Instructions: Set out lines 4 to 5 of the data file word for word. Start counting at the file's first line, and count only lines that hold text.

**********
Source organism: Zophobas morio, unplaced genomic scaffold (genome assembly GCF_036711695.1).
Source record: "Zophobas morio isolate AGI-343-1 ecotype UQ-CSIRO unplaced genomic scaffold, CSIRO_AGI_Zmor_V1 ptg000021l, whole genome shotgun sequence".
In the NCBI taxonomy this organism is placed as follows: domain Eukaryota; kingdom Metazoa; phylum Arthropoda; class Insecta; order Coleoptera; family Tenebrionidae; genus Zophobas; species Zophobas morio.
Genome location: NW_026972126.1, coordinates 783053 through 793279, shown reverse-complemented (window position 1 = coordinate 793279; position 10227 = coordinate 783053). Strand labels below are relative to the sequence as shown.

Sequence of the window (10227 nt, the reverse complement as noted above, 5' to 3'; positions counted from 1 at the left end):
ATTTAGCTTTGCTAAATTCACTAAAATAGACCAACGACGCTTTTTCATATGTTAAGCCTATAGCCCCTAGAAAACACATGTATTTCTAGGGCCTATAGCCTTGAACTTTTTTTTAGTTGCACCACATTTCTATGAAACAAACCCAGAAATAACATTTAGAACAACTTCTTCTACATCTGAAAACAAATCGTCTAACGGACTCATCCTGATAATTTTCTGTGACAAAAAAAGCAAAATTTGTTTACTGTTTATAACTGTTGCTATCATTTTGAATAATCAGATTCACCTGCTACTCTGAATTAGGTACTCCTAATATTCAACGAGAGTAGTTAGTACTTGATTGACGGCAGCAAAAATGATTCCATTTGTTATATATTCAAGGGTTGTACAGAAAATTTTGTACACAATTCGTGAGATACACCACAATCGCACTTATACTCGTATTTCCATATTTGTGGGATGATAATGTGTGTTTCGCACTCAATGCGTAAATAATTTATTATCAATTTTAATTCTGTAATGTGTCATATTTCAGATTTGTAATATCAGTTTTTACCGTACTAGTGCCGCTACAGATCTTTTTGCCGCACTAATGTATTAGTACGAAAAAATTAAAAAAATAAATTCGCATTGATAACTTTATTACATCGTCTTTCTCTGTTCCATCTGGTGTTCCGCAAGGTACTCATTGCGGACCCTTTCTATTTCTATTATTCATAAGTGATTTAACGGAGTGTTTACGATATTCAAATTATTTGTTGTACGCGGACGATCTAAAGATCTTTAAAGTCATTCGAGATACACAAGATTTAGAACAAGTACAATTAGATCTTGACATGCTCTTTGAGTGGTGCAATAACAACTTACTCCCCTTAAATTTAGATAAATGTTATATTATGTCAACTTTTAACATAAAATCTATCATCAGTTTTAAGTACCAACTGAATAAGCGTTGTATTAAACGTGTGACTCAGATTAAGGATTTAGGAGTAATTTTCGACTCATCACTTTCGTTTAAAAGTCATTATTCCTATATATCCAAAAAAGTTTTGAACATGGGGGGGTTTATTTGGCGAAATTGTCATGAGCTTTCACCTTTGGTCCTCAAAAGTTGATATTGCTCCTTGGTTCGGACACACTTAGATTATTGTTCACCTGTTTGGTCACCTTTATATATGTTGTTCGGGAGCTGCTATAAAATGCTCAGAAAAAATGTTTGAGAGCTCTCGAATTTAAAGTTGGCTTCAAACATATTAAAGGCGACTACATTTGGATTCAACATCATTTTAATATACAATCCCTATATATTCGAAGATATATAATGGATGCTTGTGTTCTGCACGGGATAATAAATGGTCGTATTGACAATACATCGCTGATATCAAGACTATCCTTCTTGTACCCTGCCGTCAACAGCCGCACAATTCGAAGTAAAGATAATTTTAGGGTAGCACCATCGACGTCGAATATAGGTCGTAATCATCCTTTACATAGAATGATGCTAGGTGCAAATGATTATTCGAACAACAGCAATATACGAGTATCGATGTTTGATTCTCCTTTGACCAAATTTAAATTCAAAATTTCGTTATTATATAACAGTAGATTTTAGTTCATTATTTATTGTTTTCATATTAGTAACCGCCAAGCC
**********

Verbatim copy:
Genome location: NW_026972126.1, coordinates 783053 through 793279, shown reverse-complemented (window position 1 = coordinate 793279; position 10227 = coordinate 783053). Strand labels below are relative to the sequence as shown.

Sequence of the window (10227 nt, the reverse complement as noted above, 5' to 3'; positions counted from 1 at the left end):